After the evaluation process, during which each essay was evaluated by a minimum of three judges, the panel chose one First Prize winner, three Second Prize winners, five Third Prize and eight Honourable Mentions per category. In addition, MPSA compiled and printed more than 400 essay collection books featuring the 68 winning essays, then distributed them among winners, sponsors and schools. The books are also available for purchase via their website or from the Plaza Cultural Macau Bookstore.
A platform for young voices
Following the success of its first edition, the association plans to hold the MEEC annually and will continue to choose themes related to the 17 SDGs. For instance, the MEEC 2022-2023 theme is “An Inclusive World”, which Leong says is very open-ended. “When you talk about inclusiveness, it’s not just about gender equality, but even poverty, because everything is interlinked,” explains Leong. “How the students build that link is the creative aspect of the competition.”
Even though English is not an official language in Macao, the judges were impressed by the level of proficiency in the 2021 submissions. Among the judges, who hail from a wide range of professional backgrounds was Andreia Ramos, a researcher and postdoctoral student at the University of Saint Joseph’s Institute of Science and Environment.
“It was good to see different ways of writing and so many varied opinions about the same topic,” says Ramos, who read 30 essays in the College category. “Some of the students shared the life experiences that motivated them to write the essay. It was difficult for me to pick the winners because the essays were all good.”
In addition to practicing English writing and critical thinking abilities, Ramos also believes that MEEC helps participants improve their scientific writing. “They’re not just giving their opinions but also providing scientific basis on the topics they write about,” she explains. “It’s also important that the students can express their thoughts freely.”
Leong agrees, adding that the focus of the competition is to communicate ideas clearly “in a way that the audience can understand”, so the reader can be persuaded. “The goal of the competition is to drive young people to learn more about the world they live in. And to inspire them to act like global citizens, voice their opinions, and work with stakeholders to make the world more inclusive – that would be a success.”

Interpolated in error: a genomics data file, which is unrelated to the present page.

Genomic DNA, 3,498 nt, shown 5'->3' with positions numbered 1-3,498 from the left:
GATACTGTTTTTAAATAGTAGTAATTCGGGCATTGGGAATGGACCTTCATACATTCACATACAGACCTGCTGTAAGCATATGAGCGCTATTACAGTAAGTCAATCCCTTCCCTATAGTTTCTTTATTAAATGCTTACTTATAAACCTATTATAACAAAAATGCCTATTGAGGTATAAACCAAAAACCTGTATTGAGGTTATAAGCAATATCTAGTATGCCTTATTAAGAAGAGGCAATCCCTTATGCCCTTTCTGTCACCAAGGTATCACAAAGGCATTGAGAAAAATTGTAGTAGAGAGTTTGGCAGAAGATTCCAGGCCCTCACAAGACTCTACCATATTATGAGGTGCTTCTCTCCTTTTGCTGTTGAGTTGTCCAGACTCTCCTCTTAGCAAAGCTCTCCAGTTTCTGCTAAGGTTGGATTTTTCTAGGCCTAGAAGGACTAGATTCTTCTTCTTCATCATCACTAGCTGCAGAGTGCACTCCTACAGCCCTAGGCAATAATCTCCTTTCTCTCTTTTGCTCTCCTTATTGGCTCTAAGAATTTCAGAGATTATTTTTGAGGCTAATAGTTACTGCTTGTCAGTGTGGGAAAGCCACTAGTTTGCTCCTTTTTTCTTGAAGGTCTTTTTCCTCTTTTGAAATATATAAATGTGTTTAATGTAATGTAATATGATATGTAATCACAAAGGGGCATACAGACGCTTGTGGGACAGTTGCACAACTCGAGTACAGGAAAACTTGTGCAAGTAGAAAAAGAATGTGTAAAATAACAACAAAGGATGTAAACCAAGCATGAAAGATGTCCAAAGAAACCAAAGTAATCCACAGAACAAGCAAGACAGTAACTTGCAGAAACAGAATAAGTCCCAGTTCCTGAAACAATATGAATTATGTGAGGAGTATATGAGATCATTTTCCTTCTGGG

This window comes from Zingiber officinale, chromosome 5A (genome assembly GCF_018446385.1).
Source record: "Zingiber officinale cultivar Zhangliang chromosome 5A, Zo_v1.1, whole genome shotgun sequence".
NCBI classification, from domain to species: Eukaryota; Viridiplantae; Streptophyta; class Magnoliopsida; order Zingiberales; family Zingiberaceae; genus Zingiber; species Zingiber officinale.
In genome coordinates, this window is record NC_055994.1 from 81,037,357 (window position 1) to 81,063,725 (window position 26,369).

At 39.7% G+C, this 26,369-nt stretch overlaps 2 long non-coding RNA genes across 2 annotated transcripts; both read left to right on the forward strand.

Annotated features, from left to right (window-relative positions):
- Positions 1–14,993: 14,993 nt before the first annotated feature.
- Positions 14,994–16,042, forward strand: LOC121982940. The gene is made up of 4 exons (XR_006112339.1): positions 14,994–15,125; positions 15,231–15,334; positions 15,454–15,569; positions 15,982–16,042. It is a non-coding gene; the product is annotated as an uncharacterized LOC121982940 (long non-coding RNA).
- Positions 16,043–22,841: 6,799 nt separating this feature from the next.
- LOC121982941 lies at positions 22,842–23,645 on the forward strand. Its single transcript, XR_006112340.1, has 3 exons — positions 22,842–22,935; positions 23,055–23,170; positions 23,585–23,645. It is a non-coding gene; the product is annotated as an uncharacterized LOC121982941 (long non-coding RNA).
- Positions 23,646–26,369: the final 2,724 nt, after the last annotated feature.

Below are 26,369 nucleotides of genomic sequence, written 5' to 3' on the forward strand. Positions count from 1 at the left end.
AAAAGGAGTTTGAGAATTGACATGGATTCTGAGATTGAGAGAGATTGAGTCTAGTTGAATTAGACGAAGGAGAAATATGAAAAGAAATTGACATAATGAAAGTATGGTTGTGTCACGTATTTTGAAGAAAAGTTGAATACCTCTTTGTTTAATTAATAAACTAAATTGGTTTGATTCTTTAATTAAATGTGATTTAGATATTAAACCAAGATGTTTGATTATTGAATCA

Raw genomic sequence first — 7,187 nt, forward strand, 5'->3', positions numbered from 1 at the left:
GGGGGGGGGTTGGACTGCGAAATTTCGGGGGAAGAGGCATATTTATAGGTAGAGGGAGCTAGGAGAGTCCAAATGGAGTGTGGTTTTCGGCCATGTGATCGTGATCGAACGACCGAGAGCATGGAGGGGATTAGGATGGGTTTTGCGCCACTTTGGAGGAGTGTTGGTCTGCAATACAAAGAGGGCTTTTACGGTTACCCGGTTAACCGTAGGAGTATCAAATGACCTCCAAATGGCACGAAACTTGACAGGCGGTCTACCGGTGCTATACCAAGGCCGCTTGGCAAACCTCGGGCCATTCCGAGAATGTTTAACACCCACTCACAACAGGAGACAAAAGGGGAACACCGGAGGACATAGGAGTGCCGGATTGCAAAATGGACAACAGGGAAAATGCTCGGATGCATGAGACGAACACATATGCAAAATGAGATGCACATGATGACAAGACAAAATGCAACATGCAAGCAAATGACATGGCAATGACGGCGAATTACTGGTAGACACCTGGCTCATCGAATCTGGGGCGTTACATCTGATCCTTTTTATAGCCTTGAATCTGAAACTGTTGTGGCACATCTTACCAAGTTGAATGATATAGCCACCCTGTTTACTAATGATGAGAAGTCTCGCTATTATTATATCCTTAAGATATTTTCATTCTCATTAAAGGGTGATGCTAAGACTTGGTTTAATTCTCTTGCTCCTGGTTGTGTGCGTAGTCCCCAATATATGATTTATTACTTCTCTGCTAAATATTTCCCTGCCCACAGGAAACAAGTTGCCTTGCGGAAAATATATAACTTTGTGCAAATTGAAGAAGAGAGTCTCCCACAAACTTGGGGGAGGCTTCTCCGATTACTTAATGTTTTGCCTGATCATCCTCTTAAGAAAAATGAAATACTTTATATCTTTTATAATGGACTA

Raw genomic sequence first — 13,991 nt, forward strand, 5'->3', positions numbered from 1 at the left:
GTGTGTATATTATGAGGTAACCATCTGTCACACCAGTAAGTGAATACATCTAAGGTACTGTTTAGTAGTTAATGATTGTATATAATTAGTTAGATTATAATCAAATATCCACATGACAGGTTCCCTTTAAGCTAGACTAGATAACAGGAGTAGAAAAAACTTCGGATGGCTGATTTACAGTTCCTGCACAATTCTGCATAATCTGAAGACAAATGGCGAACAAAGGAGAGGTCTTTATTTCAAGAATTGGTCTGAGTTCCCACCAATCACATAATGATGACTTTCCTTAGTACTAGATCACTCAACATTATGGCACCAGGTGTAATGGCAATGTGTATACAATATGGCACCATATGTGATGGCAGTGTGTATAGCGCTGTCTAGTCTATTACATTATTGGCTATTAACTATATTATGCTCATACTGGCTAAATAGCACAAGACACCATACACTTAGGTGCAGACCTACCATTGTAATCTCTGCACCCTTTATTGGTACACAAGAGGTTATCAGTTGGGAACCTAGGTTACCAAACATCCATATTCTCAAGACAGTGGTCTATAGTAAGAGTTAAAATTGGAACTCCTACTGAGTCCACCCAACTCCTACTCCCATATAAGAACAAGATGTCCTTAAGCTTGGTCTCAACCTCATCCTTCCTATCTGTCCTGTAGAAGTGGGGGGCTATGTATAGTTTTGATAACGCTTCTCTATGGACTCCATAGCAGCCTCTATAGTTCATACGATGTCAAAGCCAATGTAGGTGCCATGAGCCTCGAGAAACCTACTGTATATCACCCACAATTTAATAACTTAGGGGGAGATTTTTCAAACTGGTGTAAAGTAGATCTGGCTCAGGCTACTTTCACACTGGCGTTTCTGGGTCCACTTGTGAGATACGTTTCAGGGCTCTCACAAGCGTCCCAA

The opportunity to voice his opinion is what drew Wanke to the competition in the first place. He actually didn’t set out to win the Middle School category in 2021 – he simply wanted to raise awareness about deforestation. As Wangke points out in his essay, over 30 million trees are cut down annually to make textbooks in the US alone.
Essay collection books
The MPSA, which organises the MEEC, printed over 400 essay collection books last year
If he had to offer advice to future participants, Wanke recommends writing in a logical and concise style. “Fancy words don’t earn you extra points unless those words convey a clear meaning or message,” he says. “Focus on your ideas.”
“[Our] ideas are valuable because young people tend to be more creative and our ideas are not usually influenced by economic interests or business gains. That is why it’s also important that the students write about something they are passionate about so they can also enjoy writing about what they truly value and believe in.”
Registration for this year’s MEEC closed in early December. The judging will begin in January 2023 with the results to follow in February and an award ceremony scheduled to take place in April. In addition to a trophy or a certification, winners will again see their essay published in an MEEC essay collection book.
Original Article: https://macaonews.org/deepdives/new-macao-wide-english-essay-competition-invites-students-to-take-part-in-global-conversations/